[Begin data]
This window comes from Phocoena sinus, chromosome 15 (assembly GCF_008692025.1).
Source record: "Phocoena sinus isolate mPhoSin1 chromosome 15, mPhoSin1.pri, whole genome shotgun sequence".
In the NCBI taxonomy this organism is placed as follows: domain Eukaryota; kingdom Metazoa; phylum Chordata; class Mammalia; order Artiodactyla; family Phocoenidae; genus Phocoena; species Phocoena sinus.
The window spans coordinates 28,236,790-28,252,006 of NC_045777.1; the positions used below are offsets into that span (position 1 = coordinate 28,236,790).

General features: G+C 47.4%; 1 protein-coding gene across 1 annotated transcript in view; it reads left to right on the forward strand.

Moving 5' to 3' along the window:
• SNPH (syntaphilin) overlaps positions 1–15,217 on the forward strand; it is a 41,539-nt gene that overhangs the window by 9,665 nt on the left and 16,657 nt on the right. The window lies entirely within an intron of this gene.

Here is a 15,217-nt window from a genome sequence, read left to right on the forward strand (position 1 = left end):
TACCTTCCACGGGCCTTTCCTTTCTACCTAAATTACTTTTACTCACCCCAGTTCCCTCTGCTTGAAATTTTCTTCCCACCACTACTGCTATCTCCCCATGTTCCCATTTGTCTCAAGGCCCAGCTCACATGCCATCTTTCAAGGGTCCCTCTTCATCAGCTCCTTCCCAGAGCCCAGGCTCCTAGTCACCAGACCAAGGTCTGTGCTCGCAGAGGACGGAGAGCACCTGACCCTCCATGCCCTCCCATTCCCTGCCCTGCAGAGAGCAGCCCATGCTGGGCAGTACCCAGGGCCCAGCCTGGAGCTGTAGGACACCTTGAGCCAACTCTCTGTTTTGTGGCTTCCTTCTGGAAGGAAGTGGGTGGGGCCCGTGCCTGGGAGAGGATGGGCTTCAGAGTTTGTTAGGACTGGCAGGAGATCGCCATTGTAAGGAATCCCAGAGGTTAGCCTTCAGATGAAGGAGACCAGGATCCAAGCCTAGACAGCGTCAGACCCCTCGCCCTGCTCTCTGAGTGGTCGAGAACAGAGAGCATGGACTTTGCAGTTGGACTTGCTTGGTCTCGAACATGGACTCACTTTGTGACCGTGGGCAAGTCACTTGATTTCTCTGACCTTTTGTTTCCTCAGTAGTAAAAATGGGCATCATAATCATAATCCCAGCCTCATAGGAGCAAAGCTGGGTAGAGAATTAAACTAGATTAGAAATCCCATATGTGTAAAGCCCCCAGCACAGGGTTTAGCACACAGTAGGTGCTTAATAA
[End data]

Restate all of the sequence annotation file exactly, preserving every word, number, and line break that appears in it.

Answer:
This window comes from Phocoena sinus, chromosome 15 (assembly GCF_008692025.1).
Source record: "Phocoena sinus isolate mPhoSin1 chromosome 15, mPhoSin1.pri, whole genome shotgun sequence".
In the NCBI taxonomy this organism is placed as follows: domain Eukaryota; kingdom Metazoa; phylum Chordata; class Mammalia; order Artiodactyla; family Phocoenidae; genus Phocoena; species Phocoena sinus.
The window spans coordinates 28,236,790-28,252,006 of NC_045777.1; the positions used below are offsets into that span (position 1 = coordinate 28,236,790).

General features: G+C 47.4%; 1 protein-coding gene across 1 annotated transcript in view; it reads left to right on the forward strand.

Moving 5' to 3' along the window:
• SNPH (syntaphilin) overlaps positions 1–15,217 on the forward strand; it is a 41,539-nt gene that overhangs the window by 9,665 nt on the left and 16,657 nt on the right. The window lies entirely within an intron of this gene.

Here is a 15,217-nt window from a genome sequence, read left to right on the forward strand (position 1 = left end):
TACCTTCCACGGGCCTTTCCTTTCTACCTAAATTACTTTTACTCACCCCAGTTCCCTCTGCTTGAAATTTTCTTCCCACCACTACTGCTATCTCCCCATGTTCCCATTTGTCTCAAGGCCCAGCTCACATGCCATCTTTCAAGGGTCCCTCTTCATCAGCTCCTTCCCAGAGCCCAGGCTCCTAGTCACCAGACCAAGGTCTGTGCTCGCAGAGGACGGAGAGCACCTGACCCTCCATGCCCTCCCATTCCCTGCCCTGCAGAGAGCAGCCCATGCTGGGCAGTACCCAGGGCCCAGCCTGGAGCTGTAGGACACCTTGAGCCAACTCTCTGTTTTGTGGCTTCCTTCTGGAAGGAAGTGGGTGGGGCCCGTGCCTGGGAGAGGATGGGCTTCAGAGTTTGTTAGGACTGGCAGGAGATCGCCATTGTAAGGAATCCCAGAGGTTAGCCTTCAGATGAAGGAGACCAGGATCCAAGCCTAGACAGCGTCAGACCCCTCGCCCTGCTCTCTGAGTGGTCGAGAACAGAGAGCATGGACTTTGCAGTTGGACTTGCTTGGTCTCGAACATGGACTCACTTTGTGACCGTGGGCAAGTCACTTGATTTCTCTGACCTTTTGTTTCCTCAGTAGTAAAAATGGGCATCATAATCATAATCCCAGCCTCATAGGAGCAAAGCTGGGTAGAGAATTAAACTAGATTAGAAATCCCATATGTGTAAAGCCCCCAGCACAGGGTTTAGCACACAGTAGGTGCTTAATAA